"Just keep moving, Rachel...."
My sister had dragged me into exercising with her once again. While she still energetically ran in place, I begged her to let me sit down. My legs felt like jelly and I was sure I must be ready to pass out! I thought I might die!
"It's okay if you don't do the jumping jacks. Just walk in place instead. Whatever you do, don't stop moving."
Obviously, I survived that tortuous workout and several others over the years. I have followed the advice of many fitness gurus to "find my why" in working out. I know that my health is important to my family, so I never exercise because I really want to, but because I know it's good for me.
Other than shaking quads and burning biceps, one of the biggest deterrents to regular exercise is the inevitable loss of energy. I usually start off determined and strong, but it never lasts. Shortly into the workout, my jumps are lower and my squats are higher. I want to be toned and healthy, but I convince myself, that I'm not strong enough to finish. I don't have the power to push through the pain.
I know I'm not be alone in this stamina issue. Fitness companies offer pre-workout drinks and Pinterest is packed with links to pre-workout snacks. We all want to be able to push through and finish our workouts so we can experience the post-sweat high of accomplishment.
In the Bible, our call as believers to live both holy and loving lives is equated with physical strain too. The author of Hebrews penned these famous words, "Therefore, since we are surrounded by so great a cloud of witnesses, let us also lay aside every weight, and sin which clings so closely, and let us run with endurance the race that is set before us..."
We are told in Scripture to run lives committed to Christ and free from unnecessary burdens or wrongdoing, but where do we find the energy to complete such a task? Any effort dependent on our own fortitude will never last. Our spiritual legs weaken and we struggle to catch a breath in between all the serving, giving, reading,and praying. We simply lack the energy to even jog on our own. We need nourishment for our exhausted spiritual muscles.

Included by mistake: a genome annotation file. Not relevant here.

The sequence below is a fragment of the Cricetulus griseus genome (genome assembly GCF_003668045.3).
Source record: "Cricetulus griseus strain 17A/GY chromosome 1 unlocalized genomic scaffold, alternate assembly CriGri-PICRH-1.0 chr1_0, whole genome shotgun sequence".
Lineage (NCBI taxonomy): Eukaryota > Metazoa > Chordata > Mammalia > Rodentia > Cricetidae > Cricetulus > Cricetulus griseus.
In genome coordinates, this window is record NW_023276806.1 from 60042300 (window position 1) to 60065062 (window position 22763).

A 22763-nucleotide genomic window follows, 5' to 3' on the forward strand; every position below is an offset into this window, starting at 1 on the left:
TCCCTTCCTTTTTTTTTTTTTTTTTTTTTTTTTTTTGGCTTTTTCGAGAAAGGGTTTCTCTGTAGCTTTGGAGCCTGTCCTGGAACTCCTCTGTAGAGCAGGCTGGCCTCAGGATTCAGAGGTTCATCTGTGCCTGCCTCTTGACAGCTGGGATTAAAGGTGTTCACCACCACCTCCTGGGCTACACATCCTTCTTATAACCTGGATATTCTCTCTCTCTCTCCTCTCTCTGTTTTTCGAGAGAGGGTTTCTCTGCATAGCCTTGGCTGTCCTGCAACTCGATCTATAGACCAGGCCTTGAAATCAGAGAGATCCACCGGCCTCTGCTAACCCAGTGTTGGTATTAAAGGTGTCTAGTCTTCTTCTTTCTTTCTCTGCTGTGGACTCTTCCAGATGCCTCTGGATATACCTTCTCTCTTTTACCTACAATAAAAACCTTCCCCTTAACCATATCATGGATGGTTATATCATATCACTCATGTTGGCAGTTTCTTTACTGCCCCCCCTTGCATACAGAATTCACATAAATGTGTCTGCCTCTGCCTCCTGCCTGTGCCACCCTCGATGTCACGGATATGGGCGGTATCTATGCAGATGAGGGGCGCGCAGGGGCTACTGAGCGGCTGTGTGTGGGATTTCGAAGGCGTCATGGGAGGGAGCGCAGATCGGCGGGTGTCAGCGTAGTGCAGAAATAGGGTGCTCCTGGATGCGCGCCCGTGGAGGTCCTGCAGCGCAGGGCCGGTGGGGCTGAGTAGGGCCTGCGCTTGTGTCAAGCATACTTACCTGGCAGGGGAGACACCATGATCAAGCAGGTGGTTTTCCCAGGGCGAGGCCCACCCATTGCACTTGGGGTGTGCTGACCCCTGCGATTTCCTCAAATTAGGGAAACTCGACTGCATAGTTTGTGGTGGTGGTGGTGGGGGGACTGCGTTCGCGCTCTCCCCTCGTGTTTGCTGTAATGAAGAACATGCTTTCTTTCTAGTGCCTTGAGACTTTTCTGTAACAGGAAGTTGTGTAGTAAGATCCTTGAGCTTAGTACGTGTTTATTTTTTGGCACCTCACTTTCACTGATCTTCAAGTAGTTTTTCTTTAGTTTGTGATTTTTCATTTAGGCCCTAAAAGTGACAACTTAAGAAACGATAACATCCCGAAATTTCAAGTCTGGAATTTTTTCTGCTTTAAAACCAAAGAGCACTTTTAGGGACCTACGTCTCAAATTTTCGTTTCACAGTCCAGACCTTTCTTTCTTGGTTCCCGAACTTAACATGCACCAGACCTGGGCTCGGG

Now, this is only a short blog post and many have written entire commentaries on the book of Hebrews, but it is interesting to note that this well-known and much quoted verse in Hebrews comes after eleven chapters outlining the beauty and sufficiency of our Savior. The author takes his readers on a journey through Hebrew history, pointing to the innumerable ways that Jesus is better that the traditions and commandments they held so dear. Each chapter is full of doctrinal truths such as redemption, substitution, and sacrifice. In other words, it is the endurance of Christ that offers us sustaining hope as we run.
This is why the study of theology is so vitally important. Truly grasping the truths of the gospel and God's story of redemption throughout time never stops with head knowledge. It always translates into the motivation to press on in our walk.
Consider these passages written by Paul.
"For to this end we toil and strive, because we have our hope set on the living God,who is the Savior of all people, especially of those who believe." I Timothy 4:10
"For this I toil, struggling with all HIS energy that he powerfully works within me." Colossians 1:28
Christ is both the motivation and the strength for the work we are called to do. When I am enamored with Christ and His work, I am empowered to live a life that reflects Him to those around me.
In other words, Scriptural knowledge is of no help when we simply become spiritually obese. When we allow theological truth to do its work in our hearts (even when it's painful), it becomes the fuel we need to continue steadfastly in the faith.